Objective-C uses messages, rather than methods, and that's the main syntax (the dot syntax was introduced as an alternative for simple get/set messages). There are obviously significant similarities between methods and messages, but also differences.
In Objective-C, objects have complete flexibility in responding to a message at runtime. They can handle a totally unexpected message, for instance by proxying it to another object. Or, you could do things like map messages to columns at runtime. This is based on a legacy going back to Smalltalk.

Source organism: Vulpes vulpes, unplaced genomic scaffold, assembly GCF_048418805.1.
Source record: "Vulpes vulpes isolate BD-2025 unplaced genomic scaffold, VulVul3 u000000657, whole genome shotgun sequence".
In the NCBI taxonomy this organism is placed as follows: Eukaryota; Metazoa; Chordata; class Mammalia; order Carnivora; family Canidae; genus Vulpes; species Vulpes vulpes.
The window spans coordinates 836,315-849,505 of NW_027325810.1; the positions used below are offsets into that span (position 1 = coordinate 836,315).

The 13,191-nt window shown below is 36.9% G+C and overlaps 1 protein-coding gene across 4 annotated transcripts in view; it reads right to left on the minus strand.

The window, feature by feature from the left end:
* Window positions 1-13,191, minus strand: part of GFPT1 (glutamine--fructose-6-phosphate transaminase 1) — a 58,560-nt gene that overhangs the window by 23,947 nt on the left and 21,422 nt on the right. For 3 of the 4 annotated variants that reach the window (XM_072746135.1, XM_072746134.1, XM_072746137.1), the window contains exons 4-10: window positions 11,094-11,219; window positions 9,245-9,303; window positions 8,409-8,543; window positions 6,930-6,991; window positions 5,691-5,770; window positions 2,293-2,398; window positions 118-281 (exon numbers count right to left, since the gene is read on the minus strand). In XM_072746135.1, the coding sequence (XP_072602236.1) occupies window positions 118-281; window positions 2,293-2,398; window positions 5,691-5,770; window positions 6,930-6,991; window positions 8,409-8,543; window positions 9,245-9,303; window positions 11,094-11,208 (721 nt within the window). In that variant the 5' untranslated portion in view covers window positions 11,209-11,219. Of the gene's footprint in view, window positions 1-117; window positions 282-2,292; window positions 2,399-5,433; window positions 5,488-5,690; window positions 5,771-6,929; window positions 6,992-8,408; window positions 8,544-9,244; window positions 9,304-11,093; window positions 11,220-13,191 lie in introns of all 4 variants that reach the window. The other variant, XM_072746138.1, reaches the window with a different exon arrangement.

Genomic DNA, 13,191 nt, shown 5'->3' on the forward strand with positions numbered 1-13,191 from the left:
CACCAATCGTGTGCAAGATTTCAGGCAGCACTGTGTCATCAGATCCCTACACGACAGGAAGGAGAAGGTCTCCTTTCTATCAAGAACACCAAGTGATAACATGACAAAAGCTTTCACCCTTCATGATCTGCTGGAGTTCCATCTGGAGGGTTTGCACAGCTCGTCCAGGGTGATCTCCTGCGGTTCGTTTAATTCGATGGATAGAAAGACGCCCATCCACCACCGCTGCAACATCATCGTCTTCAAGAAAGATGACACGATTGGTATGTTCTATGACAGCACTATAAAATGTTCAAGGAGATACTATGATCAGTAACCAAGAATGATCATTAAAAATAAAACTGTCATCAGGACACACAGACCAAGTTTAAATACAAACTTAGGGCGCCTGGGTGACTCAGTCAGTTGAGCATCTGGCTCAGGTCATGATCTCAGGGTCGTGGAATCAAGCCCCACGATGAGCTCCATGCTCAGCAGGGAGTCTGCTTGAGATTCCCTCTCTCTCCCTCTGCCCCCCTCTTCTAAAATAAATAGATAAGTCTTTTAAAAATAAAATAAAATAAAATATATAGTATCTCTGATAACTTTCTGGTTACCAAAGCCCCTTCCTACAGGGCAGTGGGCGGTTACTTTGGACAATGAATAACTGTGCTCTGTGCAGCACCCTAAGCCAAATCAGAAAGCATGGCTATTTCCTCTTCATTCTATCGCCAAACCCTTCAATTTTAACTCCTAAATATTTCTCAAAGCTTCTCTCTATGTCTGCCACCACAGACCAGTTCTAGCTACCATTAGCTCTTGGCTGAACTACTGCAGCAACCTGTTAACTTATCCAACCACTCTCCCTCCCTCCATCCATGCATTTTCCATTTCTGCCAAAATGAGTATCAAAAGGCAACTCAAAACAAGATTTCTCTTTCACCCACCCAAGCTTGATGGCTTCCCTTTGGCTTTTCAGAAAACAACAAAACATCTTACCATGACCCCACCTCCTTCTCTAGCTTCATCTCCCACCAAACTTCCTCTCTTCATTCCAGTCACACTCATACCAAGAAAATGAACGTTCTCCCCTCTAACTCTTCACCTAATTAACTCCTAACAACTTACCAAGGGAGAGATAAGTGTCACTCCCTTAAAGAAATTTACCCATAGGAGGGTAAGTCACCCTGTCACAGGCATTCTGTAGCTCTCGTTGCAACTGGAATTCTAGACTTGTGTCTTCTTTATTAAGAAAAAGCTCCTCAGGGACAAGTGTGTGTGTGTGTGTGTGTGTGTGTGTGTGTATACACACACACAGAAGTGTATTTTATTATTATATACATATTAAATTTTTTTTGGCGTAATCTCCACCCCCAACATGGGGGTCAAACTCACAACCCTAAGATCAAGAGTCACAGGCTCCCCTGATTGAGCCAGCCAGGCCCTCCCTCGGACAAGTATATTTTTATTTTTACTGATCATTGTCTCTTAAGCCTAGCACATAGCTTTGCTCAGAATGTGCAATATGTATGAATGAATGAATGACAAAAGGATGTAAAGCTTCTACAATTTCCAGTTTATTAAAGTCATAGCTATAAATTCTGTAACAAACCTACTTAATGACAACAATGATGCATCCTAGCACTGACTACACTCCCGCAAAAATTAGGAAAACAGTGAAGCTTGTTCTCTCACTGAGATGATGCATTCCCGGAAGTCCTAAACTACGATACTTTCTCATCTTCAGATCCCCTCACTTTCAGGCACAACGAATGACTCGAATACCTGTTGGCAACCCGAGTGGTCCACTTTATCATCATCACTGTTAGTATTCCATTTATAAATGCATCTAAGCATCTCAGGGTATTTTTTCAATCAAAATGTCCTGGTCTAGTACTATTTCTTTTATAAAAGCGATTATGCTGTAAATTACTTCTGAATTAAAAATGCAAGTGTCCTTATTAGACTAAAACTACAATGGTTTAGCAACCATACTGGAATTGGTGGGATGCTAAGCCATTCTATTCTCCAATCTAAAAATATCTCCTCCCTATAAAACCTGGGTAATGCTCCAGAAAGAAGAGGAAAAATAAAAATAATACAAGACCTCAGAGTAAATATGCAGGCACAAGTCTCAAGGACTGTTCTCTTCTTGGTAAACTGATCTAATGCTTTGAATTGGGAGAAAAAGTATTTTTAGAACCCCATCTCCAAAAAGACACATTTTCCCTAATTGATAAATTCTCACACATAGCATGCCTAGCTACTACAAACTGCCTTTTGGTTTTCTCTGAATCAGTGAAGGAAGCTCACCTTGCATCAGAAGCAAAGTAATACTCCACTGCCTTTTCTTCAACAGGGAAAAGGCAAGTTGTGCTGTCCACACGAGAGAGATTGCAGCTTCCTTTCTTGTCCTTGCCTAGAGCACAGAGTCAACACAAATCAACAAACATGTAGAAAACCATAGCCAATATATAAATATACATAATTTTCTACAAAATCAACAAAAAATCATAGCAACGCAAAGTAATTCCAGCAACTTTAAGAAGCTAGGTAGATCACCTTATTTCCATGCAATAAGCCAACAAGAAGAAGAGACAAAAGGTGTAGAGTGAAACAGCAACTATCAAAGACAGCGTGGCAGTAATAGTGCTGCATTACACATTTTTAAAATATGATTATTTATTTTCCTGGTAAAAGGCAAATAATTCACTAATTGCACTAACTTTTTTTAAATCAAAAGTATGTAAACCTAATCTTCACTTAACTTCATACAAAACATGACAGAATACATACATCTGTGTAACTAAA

.NET only just got this flexibility with
IDynamicMetaObjectProvider. Of course, in either language, method/message names defined at compile-time are usually more appropriate. But there are notable use cases for dynamic ones.
Of course, Objective-C is a superset of C, so the
. is used for other things (generally structs or unions).